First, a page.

Over the past twenty months they caused significant damage to people’s faith in real change following a revolution that cost thousands of lives and at some desperate moments made it seemed to be for nothing. Their fragmentation was totally distracting to the revolution’s path and destructive to people’s hopes.

Now, thanks to Morsy’s lag of an authoritarian decision that might have been totally supported five months ago, people are back in the streets across the country and the “revolutionary figures” seem to be united against practices inherited from Mubarak’s political culture.

However, they should be aware that they could face a much larger set-back in public trust and the achieving revolutionary demands if they go back to their fragmented behaviour and disregard that at this moment of glory they are partially supported by a corrupt judiciary and Mubarak’s remnants who were initially revolutionary targets. The regime still needs to be cleansed of such “partners”. Hopefully, they take some anti-lag pill, do their job at least for once and save us from the hassle, as the people are really fed up.

About the author

Maher Hamoud

Maher Hamoud

Former Editor-in-Chief

Former Editor-in-Chief of The Daily News Egypt, and currently Media Politics Analyst. He can be followed on Twitter @MaherHamoud1, his public page on Facebook, or email: [email protected]

  • Nahla S

    Agree on the “lag” assessment. But I think it is not confined to the political arena, although it is at its most dangerous/stupid there. I think it is something inherent in our daily conduct. Egyptians, (and I hate to generalize, but for the sake of my argument I must), tend to literally drag their feet, instead of think on their feet. Most of them feel the need to go through several channels before making a decision or executing a task. Like when you complain to a waiter, most of the time, no, make that every time you will hear an endless barrage of excuses and justifications before he calls his manager to make a final judgement call on the situation. And by the time that happens, your sick of the whole thing and u just want to overturn the restaurant table. We’re not initiative-takers by nature, (again, I hate to make this grand claim, but I think you know where I’m coming from). The other day at a large chain supermarket the cash-register girl asked me if there was something I was looking for that I didn’t find, I said yes and started listing them, she stood there so bored and indifferent, and after I listed about 5 items, she sloooowly dragged her feet, turned around, reached for a pen and paper and asked me to repeat so she can write the items down. Talk about a lag! I became so frustrated that I told her forget it!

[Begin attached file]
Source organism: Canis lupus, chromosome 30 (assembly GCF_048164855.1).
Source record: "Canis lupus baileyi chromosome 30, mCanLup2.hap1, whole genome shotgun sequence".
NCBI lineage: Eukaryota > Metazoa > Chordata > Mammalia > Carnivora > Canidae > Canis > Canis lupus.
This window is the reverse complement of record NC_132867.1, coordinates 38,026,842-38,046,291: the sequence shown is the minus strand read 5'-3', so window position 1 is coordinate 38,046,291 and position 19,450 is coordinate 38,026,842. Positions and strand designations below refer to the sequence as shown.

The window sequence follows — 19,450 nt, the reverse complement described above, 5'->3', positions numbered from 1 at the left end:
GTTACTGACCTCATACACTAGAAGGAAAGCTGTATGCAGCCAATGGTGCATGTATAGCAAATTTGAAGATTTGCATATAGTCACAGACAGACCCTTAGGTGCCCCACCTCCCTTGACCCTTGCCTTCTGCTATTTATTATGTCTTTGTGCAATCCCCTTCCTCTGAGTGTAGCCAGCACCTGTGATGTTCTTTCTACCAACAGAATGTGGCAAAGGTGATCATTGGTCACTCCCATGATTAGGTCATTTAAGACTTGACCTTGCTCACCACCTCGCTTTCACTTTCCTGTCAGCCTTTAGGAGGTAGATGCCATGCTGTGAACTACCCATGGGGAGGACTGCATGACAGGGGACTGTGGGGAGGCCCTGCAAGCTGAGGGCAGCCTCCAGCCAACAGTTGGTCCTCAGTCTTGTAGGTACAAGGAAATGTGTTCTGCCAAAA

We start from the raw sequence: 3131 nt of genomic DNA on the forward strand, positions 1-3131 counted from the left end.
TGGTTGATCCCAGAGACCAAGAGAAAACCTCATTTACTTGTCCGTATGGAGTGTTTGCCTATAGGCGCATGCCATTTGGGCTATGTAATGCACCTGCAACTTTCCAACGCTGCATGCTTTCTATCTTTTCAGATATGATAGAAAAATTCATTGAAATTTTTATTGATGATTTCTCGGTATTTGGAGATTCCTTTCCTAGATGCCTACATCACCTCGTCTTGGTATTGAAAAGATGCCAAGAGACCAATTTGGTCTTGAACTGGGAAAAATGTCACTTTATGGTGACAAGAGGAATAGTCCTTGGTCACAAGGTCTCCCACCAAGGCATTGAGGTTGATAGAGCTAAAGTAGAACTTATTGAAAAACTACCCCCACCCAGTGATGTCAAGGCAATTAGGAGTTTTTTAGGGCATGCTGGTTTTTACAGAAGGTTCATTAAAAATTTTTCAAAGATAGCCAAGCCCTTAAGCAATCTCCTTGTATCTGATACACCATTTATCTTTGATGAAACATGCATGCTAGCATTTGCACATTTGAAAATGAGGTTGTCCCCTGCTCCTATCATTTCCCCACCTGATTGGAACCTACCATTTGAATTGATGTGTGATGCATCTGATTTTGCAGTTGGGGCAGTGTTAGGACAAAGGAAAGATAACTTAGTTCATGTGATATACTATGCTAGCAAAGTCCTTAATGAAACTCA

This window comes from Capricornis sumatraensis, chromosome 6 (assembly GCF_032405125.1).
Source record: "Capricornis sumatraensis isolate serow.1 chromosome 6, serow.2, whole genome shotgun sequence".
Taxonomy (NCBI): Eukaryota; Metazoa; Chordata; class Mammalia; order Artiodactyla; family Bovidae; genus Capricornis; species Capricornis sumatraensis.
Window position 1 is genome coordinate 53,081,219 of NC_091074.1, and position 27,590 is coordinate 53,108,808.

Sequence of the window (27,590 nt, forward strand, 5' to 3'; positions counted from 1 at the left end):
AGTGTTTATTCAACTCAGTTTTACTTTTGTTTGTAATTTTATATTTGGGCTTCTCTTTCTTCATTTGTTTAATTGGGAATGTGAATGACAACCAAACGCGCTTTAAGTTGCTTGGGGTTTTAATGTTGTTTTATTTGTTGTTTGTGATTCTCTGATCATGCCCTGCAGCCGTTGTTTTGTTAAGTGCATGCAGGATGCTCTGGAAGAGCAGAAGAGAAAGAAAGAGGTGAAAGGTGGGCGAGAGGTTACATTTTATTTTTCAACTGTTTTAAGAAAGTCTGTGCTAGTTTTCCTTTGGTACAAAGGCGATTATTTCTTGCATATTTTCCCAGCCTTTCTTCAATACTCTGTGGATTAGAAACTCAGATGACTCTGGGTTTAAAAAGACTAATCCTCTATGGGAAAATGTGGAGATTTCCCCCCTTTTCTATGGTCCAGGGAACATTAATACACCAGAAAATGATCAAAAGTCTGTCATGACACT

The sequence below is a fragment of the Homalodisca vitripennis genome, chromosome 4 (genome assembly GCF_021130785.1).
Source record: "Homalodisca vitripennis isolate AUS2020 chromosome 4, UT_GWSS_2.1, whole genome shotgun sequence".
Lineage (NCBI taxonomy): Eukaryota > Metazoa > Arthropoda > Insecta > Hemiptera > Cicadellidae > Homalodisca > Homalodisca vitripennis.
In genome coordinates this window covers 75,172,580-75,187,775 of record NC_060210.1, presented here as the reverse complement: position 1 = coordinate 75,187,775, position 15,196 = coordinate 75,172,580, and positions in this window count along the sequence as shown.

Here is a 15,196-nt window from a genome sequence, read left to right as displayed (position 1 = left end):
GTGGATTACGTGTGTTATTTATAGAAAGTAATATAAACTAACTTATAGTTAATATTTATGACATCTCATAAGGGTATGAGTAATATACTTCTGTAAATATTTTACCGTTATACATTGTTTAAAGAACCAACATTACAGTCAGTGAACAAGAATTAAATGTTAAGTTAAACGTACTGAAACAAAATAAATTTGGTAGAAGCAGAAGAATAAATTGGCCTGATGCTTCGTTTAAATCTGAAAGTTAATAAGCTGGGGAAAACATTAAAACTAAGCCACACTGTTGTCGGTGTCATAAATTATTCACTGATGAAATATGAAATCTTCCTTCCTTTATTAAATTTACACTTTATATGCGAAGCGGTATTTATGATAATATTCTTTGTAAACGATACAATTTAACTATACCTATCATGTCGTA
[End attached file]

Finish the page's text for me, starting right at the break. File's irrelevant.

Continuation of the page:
We’re just not doers! I think the bureaucratic system is a testament to the “lag” as well!

  • Najlaa AbdElBary

    Excellent assessment indeed it seems like all forces are one step late where they need to be two steps ahead, their being reactive where they ought to be proactive will be reflected in a hell of a bill to pay!